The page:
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Gord Zealand, executive director of the Yukon Fish and Game Association, says hunters don’t want to get into a fight with the Ross River Dena Council, and that they recognize that it’s the First Nation’s traditional territory. (Vic Istchenko/CBC) The Yukon Fish and Game Association says it’s looking for leadership from Yukon Premier Sandy Silver on the issue of hunting within the Ross River Dena Council’s traditional territory.

"What are we going to be doing, moving forward? What is the government position?" Gord Zealand, the association’s executive director, asked.

The government cancelled the Finlayson caribou hunt this year after the First Nation expressed concerns about overhunting.

The First Nation also notified hunters that they must obtain permits from the Ross River Dena, before hunting on the northern part of its traditional territory.

Representatives of Yukon hunting organizations watched from the public gallery of the Yukon Legislature on Thursday as the opposition peppered Environment Minister Pauline Frost with questions about hunting in general, and Ross River in particular.

"Are Yukon hunters still legally permitted to hunt in these game management zones and is there a legal requirement to comply with the restrictions put forward by the Ross River Dena Council?" MLA Wade Istchenko asked.

Frost said government regulations still apply, regardless of Ross River’s expectations. The Yukon government cancelled the Finlayson caribou hunt this year after the First Nation expressed concerns about overhunting. (Yukon Government) "It has been noted right from the very beginning of this discussion that the laws of general application apply, and we’ve made that noted in newspaper articles and advertisements and in specific meetings," she said. ‘We’re up in the air’

Afterwards, the hunting groups said they heard all the questions — but no answers.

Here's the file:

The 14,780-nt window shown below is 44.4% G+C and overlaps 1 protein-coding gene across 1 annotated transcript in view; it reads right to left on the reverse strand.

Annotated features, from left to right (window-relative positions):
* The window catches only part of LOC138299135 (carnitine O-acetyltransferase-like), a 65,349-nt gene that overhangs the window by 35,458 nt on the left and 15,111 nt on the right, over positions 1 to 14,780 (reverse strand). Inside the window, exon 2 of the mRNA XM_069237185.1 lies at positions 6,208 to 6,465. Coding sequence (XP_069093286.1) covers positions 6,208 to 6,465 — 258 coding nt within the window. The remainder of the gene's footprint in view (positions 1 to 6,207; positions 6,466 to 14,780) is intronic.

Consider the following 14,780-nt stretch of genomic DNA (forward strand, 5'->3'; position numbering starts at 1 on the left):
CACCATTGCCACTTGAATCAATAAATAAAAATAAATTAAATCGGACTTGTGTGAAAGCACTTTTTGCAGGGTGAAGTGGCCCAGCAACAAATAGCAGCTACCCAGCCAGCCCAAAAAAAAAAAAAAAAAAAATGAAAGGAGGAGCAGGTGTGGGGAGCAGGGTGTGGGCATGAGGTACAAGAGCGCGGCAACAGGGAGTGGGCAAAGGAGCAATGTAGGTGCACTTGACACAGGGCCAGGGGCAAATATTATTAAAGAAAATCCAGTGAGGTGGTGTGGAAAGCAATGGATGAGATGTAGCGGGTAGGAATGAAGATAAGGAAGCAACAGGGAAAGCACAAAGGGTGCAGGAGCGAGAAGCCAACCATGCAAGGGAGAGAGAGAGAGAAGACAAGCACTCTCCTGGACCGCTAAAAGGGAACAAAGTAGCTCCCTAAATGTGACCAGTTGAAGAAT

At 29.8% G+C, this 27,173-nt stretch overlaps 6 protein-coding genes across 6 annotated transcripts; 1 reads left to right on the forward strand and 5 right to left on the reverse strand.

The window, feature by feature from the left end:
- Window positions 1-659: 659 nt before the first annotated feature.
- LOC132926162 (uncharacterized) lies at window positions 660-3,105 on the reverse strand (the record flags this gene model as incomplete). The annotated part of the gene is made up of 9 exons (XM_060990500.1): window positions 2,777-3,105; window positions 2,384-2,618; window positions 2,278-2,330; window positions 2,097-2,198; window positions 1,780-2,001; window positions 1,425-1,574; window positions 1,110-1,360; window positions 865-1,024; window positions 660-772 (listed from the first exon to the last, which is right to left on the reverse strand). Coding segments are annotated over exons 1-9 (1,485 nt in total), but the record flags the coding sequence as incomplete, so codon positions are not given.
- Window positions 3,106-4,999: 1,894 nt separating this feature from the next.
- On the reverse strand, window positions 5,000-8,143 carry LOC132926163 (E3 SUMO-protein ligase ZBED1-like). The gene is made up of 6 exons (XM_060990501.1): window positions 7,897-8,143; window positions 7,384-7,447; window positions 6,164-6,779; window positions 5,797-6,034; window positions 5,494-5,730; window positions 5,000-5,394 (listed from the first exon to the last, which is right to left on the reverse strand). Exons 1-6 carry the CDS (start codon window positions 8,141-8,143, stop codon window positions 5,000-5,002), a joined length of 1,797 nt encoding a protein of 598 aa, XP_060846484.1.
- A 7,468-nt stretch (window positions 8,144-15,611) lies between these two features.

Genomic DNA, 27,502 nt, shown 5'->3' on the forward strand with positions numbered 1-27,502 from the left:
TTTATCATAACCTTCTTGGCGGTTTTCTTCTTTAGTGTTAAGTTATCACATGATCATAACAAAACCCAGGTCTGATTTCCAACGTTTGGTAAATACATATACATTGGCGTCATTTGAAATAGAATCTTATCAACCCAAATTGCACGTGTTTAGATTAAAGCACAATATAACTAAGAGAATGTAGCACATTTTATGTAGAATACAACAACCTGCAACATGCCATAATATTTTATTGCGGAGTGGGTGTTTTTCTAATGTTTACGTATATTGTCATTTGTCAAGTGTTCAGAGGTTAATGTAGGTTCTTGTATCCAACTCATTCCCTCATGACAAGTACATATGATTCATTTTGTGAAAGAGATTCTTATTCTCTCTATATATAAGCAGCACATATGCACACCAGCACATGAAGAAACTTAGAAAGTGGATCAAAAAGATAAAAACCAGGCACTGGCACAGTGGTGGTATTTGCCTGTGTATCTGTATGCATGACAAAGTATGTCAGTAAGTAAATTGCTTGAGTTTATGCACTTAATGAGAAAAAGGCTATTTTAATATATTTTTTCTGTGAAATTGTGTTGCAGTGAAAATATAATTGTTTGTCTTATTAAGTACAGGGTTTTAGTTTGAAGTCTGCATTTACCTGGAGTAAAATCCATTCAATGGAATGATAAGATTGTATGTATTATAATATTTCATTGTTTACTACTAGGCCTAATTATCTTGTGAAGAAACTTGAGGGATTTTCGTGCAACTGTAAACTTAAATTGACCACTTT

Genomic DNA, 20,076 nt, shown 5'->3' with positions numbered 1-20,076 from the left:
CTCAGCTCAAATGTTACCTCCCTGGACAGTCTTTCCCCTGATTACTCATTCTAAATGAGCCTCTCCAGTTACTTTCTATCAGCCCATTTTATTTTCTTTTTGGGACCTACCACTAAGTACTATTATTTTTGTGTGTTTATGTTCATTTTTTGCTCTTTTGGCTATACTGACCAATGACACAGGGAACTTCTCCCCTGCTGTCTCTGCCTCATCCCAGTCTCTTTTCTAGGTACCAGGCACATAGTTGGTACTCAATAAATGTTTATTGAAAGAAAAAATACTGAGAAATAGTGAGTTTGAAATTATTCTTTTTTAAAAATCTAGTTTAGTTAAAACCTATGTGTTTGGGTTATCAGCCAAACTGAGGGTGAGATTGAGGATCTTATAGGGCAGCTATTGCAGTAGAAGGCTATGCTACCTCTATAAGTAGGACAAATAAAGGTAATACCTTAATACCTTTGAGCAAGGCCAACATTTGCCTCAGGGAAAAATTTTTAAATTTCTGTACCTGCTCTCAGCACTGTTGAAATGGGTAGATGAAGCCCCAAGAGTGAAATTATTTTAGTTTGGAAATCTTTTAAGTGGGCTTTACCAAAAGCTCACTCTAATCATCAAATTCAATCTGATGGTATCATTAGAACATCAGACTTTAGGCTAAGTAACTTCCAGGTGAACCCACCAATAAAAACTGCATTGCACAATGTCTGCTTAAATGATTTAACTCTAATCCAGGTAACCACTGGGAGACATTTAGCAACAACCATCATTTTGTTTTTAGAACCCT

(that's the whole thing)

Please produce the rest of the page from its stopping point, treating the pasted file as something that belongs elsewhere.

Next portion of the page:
Zealand says hunters don’t want to get into a fight with the Ross River Dena Council, and that they recognize that it’s the First Nation’s traditional territory.

"First Nations have a right. And their rights are predominant over everybody else — that’s not a question," Zealand said.

"But at the same time … there has to be a process to deal with conservation. All of a sudden, decisions were made."

Zealand says decisions such as the suspension of the Finlayson caribou hunt, should go through the Fish and Wildlife Management Board.

Zealand says hunters need to see some leadership on the issue.

"I mean, we’re up in the air. What are we really doing here? And what is the process, so that everybody understands it?" Zealand asked. Not easy decisions, premier says

The Fish and Game Association says it’s been asking to meet with the premier since the whole issue first erupted in July.

Premier Sandy Silver says he’s open to meeting with the hunters — but says Frost has already been showing leadership on the issue."These are not easy decisions, and the missing link over the last decade was having that traditional knowledge being considered as scientific knowledge," Silver said. ‘The missing link over the last decade was having that traditional knowledge being considered as scientific knowledge,’ said Premier Sandy Silver. (CBC) "And we have a minister who’s moving forward on the duties to consult, moving forward to get the First Nations data at the table. And you talk about leadership? This is what leadership looks like."The government did not say, though, how the issue will eventually be resolved.For its part, the Ross River Dena Council says this year’s action was just the "first step."It says it will expand its permit system next year, adding game guardians as well.

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